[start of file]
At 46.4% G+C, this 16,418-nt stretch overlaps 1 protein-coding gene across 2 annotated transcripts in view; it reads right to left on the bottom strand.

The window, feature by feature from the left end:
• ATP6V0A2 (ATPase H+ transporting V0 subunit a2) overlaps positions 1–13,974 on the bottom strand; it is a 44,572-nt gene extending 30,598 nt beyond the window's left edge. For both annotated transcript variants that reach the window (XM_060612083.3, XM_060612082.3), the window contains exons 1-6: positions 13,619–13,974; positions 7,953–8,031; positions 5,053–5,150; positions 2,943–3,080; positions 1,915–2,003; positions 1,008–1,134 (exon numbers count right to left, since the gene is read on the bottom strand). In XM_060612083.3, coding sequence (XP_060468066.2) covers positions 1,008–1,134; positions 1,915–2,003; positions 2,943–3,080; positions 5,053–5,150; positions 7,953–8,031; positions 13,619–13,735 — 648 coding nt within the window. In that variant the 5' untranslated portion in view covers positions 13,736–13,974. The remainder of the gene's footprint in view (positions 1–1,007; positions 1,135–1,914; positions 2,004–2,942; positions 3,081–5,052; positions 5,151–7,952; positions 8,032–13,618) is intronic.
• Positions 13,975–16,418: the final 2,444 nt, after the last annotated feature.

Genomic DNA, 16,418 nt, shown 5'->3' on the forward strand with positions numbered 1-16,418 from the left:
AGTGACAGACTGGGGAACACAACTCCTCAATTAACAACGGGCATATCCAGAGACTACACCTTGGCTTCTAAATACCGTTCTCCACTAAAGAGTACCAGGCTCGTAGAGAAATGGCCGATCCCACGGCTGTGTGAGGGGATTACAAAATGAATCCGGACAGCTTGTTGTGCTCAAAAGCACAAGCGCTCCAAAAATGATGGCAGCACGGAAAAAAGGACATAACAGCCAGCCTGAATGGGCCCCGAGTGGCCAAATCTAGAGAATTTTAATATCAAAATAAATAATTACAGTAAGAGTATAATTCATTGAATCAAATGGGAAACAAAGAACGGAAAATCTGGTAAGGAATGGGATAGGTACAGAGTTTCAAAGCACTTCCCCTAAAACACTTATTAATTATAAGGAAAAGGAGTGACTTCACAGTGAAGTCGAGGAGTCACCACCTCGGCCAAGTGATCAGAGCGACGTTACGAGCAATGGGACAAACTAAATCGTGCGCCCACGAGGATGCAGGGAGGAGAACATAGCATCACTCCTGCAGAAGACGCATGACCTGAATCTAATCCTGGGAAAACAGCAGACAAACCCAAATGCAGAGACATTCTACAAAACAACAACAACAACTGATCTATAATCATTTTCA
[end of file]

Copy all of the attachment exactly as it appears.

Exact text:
At 46.4% G+C, this 16,418-nt stretch overlaps 1 protein-coding gene across 2 annotated transcripts in view; it reads right to left on the bottom strand.

The window, feature by feature from the left end:
• ATP6V0A2 (ATPase H+ transporting V0 subunit a2) overlaps positions 1–13,974 on the bottom strand; it is a 44,572-nt gene extending 30,598 nt beyond the window's left edge. For both annotated transcript variants that reach the window (XM_060612083.3, XM_060612082.3), the window contains exons 1-6: positions 13,619–13,974; positions 7,953–8,031; positions 5,053–5,150; positions 2,943–3,080; positions 1,915–2,003; positions 1,008–1,134 (exon numbers count right to left, since the gene is read on the bottom strand). In XM_060612083.3, coding sequence (XP_060468066.2) covers positions 1,008–1,134; positions 1,915–2,003; positions 2,943–3,080; positions 5,053–5,150; positions 7,953–8,031; positions 13,619–13,735 — 648 coding nt within the window. In that variant the 5' untranslated portion in view covers positions 13,736–13,974. The remainder of the gene's footprint in view (positions 1–1,007; positions 1,135–1,914; positions 2,004–2,942; positions 3,081–5,052; positions 5,151–7,952; positions 8,032–13,618) is intronic.
• Positions 13,975–16,418: the final 2,444 nt, after the last annotated feature.

Genomic DNA, 16,418 nt, shown 5'->3' on the forward strand with positions numbered 1-16,418 from the left:
AGTGACAGACTGGGGAACACAACTCCTCAATTAACAACGGGCATATCCAGAGACTACACCTTGGCTTCTAAATACCGTTCTCCACTAAAGAGTACCAGGCTCGTAGAGAAATGGCCGATCCCACGGCTGTGTGAGGGGATTACAAAATGAATCCGGACAGCTTGTTGTGCTCAAAAGCACAAGCGCTCCAAAAATGATGGCAGCACGGAAAAAAGGACATAACAGCCAGCCTGAATGGGCCCCGAGTGGCCAAATCTAGAGAATTTTAATATCAAAATAAATAATTACAGTAAGAGTATAATTCATTGAATCAAATGGGAAACAAAGAACGGAAAATCTGGTAAGGAATGGGATAGGTACAGAGTTTCAAAGCACTTCCCCTAAAACACTTATTAATTATAAGGAAAAGGAGTGACTTCACAGTGAAGTCGAGGAGTCACCACCTCGGCCAAGTGATCAGAGCGACGTTACGAGCAATGGGACAAACTAAATCGTGCGCCCACGAGGATGCAGGGAGGAGAACATAGCATCACTCCTGCAGAAGACGCATGACCTGAATCTAATCCTGGGAAAACAGCAGACAAACCCAAATGCAGAGACATTCTACAAAACAACAACAACAACTGATCTATAATCATTTTCA